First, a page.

Invasive Assessment of Pulmonary Hypertension
Time for a More Fluid Approach?
- heart failure
- heart failure with preserved ejection fraction
- pulmonary hypertension
Pulmonary hypertension (PH) is a significant public health problem that may develop from abnormalities in the pulmonary vasculature, with left-sided heart failure (HF), high cardiac output states, or any combination of these.1,2 The commonest cause is HF (group 2 PH),3 although many clinicians continue to associate the term PH with the much smaller cohort of patients with isolated pulmonary vascular disease (group 1 PH). A host of efficacious therapies improve outcome in group 1 PH, and when on appropriate treatment, this subgroup enjoys the highest survival rates. In contrast, group 2 PH is associated with the worst outcomes.3 Although trials are underway, there is currently no established treatment for group 2 PH, and some pulmonary vasodilators may even worsen outcome in patients with HF.1 Thus, distinction of these entities is of paramount importance.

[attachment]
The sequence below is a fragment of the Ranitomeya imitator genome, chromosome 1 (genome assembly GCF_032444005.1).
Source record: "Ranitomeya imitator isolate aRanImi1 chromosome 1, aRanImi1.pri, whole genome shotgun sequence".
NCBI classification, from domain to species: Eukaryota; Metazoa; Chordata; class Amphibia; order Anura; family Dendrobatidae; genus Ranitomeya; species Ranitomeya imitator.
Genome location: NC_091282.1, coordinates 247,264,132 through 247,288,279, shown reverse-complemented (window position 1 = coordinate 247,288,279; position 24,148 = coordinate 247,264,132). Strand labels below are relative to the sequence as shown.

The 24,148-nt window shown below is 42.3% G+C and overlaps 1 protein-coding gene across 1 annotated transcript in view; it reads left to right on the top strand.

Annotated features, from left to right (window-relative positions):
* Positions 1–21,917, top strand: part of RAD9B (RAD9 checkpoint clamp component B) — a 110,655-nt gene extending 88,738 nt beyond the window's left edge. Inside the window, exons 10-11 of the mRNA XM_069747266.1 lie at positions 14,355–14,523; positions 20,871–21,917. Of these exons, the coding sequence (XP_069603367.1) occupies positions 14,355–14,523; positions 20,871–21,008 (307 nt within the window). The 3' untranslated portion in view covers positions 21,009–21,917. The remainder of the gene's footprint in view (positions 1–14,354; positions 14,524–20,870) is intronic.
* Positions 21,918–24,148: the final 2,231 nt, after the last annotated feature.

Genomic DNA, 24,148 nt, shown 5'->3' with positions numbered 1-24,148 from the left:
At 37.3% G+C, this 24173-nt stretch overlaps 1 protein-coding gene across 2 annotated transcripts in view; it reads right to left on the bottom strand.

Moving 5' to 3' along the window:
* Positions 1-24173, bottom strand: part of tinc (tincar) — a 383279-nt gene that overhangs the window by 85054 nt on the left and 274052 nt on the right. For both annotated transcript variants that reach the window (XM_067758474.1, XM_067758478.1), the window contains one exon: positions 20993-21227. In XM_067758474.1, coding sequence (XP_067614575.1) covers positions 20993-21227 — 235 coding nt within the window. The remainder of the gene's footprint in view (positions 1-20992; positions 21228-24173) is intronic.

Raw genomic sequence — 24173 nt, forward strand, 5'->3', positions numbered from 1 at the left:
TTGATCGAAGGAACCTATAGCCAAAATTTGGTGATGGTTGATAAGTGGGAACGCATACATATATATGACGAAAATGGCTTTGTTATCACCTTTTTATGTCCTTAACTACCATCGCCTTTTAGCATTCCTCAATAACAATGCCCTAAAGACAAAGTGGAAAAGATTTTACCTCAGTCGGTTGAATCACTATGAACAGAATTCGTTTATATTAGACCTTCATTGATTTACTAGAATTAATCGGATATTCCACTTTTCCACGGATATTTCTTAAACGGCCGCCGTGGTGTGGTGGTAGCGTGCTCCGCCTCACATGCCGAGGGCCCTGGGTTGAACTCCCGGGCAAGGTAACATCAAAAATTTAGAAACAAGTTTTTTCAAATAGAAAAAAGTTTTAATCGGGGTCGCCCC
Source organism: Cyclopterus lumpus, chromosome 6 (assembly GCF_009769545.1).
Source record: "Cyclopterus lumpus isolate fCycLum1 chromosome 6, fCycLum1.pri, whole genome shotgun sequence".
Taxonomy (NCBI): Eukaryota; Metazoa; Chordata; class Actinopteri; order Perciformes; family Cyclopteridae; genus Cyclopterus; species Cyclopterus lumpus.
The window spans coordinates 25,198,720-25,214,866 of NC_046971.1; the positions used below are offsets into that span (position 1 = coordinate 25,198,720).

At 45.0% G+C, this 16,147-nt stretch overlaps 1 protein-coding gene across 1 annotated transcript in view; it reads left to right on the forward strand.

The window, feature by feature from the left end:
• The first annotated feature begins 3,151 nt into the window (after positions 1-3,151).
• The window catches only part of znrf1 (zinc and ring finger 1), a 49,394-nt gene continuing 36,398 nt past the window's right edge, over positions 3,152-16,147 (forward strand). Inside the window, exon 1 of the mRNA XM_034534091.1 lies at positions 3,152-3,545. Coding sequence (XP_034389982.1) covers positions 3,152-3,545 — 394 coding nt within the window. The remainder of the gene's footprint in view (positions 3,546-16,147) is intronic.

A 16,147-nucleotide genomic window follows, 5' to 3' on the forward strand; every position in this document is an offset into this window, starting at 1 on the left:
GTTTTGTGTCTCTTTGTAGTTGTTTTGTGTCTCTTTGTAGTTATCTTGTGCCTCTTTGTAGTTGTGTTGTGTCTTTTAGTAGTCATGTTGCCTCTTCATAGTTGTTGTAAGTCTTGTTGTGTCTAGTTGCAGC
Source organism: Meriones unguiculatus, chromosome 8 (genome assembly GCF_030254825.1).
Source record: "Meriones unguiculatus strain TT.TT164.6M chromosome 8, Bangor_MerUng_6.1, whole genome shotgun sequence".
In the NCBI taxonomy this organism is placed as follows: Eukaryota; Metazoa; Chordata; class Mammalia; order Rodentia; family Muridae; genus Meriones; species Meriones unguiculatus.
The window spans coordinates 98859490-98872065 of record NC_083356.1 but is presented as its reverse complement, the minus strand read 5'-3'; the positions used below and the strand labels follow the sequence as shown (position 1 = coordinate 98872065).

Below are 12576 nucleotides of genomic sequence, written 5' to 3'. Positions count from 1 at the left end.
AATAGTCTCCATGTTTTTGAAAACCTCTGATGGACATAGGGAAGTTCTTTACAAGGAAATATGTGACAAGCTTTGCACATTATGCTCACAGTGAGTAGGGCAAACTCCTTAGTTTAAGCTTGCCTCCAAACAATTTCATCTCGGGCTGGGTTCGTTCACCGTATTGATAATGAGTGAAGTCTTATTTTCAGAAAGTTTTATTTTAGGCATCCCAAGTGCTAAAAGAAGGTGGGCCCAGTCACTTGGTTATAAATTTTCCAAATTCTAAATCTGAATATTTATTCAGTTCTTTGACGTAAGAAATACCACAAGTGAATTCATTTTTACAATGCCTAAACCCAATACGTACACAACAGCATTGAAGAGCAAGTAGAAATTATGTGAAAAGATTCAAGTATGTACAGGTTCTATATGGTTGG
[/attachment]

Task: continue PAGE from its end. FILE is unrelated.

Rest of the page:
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Groups 1 and 2 are distinguished by the pulmonary capillary wedge pressure (PCWP), which is elevated (>15 mm Hg) in the latter and normal in the former.1,2 Accurate noninvasive assessment of PCWP is difficult,4 but if there is a low ejection fraction (EF) or significant left-sided valve disease, the diagnosis of group 2 PH is generally rendered with confidence.1,2 The more difficult distinction is between group 1 PH and PH caused by HF with preserved EF (HFpEF).5 Diagnosis of HFpEF is problematic because of the difficulty in noninvasively assessing PCWP and because PCWP is often normal at rest and elevated only during physiological stresses such as exercise6 or volume expansion.7 As such, current guidelines recommend provocative testing (exercise or saline loading) to distinguish HFpEF from group 1 PH among individuals with normal PCWP and typical HFpEF risk factors,2 although there has been little data to support …